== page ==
It's been trendy for the past few years to "gamify" your life, but should it be necessary at all?
For the past several years, there's been a trend to "gamify" every aspect of your life. While gamification can be truly useful, I think it's poorly implemented for the most part and wish it would stop except where it truly makes sense.
As an aside, I'll disclaim at the start that I find the neologism "gamification" to be awkward and rather unpleasant. But I'll stick with it for the sake of consistency, if nothing else.
Gamification, for the uninitiated, employs the concept of game mechanics to engage you in desired behavior, especially when it comes to receiving awards and rewards for completing tasks.
I admit that I've been bitten by the gamification bug a few times. I remember my first Palm device came with a game — literally a game — called Giraffe. Giraffe encouraged you to learn how to use Graffiti, the text input system used on the Palm, but playing a game that had you blast words as you saw them, by writing them in the Graffiti system. That's perhaps a quite literal example of gamification — learning a practical (if somewhat specialized) skill by playing a game.
Gamification has been used to benefit in recent years. Foldit is one outstanding example. Foldit is a crowdsourced science research project that studies protein folding, used in both drug design and disease research. Foldit turns protein folding into a game that participants can play; the working theory is that people can intuitively figure out solutions to tricky protein folding problems more efficiently than brute-force computing can.
Gamification techniques have also successfully been implemented in corporate training programs. Even the hugely popular educational site Khan Academy uses gamification to encourage students to improve their abilities by following skill trees on their "Learning Dashboard," a mechanism similar to that used in role playing games to improve character abilities.
Fitness devices often incorporate game mechanics into their software, so you can unlock achievements and compare your workout schedule to your friends, for example. Social networking services rely on gaming concepts like achievements and badges to get you to participate.
Where makers of software and devices often fail, however, is trying to turn the mundane into something fun and engaging. The quickest way to get me to stop using your product is to make it go from something I want to use to a chore. The most pleasurable thing in the world eventually becomes mundane or even loathsome if it's forced on you over and over again.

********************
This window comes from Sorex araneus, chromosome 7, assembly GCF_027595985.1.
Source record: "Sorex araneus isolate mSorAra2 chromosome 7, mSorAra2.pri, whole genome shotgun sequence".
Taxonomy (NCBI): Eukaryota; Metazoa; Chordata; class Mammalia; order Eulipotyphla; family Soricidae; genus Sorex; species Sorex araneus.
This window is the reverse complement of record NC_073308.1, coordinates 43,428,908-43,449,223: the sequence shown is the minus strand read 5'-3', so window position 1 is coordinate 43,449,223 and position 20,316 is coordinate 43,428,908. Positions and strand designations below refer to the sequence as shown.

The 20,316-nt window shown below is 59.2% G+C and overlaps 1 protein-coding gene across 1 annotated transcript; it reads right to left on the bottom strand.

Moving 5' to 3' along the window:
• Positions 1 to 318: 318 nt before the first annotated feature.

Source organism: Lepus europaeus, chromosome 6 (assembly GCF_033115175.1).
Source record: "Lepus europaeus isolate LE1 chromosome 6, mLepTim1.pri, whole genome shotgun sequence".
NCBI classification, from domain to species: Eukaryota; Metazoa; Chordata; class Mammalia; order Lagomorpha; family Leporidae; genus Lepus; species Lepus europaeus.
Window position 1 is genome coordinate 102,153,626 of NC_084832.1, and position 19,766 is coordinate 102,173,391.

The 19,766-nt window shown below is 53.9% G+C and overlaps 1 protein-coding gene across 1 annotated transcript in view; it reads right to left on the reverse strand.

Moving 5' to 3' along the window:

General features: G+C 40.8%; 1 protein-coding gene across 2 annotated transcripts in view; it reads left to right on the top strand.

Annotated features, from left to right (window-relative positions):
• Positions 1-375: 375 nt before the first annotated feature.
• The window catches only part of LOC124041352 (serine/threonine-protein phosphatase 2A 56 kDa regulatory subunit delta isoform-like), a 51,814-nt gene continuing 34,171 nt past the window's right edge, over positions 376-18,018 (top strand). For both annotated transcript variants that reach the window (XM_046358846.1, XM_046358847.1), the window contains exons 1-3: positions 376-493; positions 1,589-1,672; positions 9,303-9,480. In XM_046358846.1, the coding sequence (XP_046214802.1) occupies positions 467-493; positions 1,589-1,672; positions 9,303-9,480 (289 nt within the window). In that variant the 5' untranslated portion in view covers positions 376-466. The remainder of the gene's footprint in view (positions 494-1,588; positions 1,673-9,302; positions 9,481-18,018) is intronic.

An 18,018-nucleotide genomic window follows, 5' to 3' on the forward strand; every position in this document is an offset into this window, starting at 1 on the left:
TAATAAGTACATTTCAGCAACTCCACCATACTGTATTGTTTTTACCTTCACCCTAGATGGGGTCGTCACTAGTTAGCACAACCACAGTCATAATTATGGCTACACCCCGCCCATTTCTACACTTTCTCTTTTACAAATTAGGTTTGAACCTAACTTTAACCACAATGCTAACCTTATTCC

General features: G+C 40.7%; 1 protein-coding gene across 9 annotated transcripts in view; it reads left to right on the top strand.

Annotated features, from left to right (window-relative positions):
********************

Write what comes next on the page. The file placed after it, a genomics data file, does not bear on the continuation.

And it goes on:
Take fitness wearables, for example. Endeavour Partners estimates that more than half of the devices people have purchased to track their activity go unused after six months. Clearly the gamified elements of using these devices - the social and goal reinforcement elements - have failed to resonate with a very large percentage of their users.
Part of my concern is the indiscriminate use of gamification. Not every aspect of our lives needs to be gamified in order for us to do it. I don't need to gamify doing my laundry or my grocery purchases or maintenance on my car to make those events something that need to be done routinely, yet there are apps and services that try to do exactly that. I certainly don't want my career reduced to gamified targets, but that's exactly what's happened in some enterprise environments..
Gamification can be used to solve problems — in some cases, important ones — and it can, under the right circumstances, give you the motivation you need to succeed at whatever task you've set up for yourself. Applied wrong, gamification can have the opposite effect, demotivating you and turning routine events and tasks into chores you want to avoid.
Gamification, especially once it's institutionalized, can ultimately lead to a sense of dread, even paranoia, thinking that every aspect of how you work and live needs to be measured and quantified. That can stifle your creativity and your flexibility.
No game is fun forever. Your attention shifts to other things, and your expectation for reward continues to increase, eventually to an unreachable level. Gamification may work for some people and some tasks in the short term, but I don't think it's a sustainable trend.
At least I hope not. What does gamification ultimately say about us societally? That we need to be coaxed into appropriate adult behavior by being promised rewards? Extrinsic motivation is transitory and temporary. Eventually the motivation needs to be intrinsic — finding the task rewarding for its own sake, not for a virtual pat on the head.
Does gamification work for you? Or are you as over it as I am? Let me know in the comments.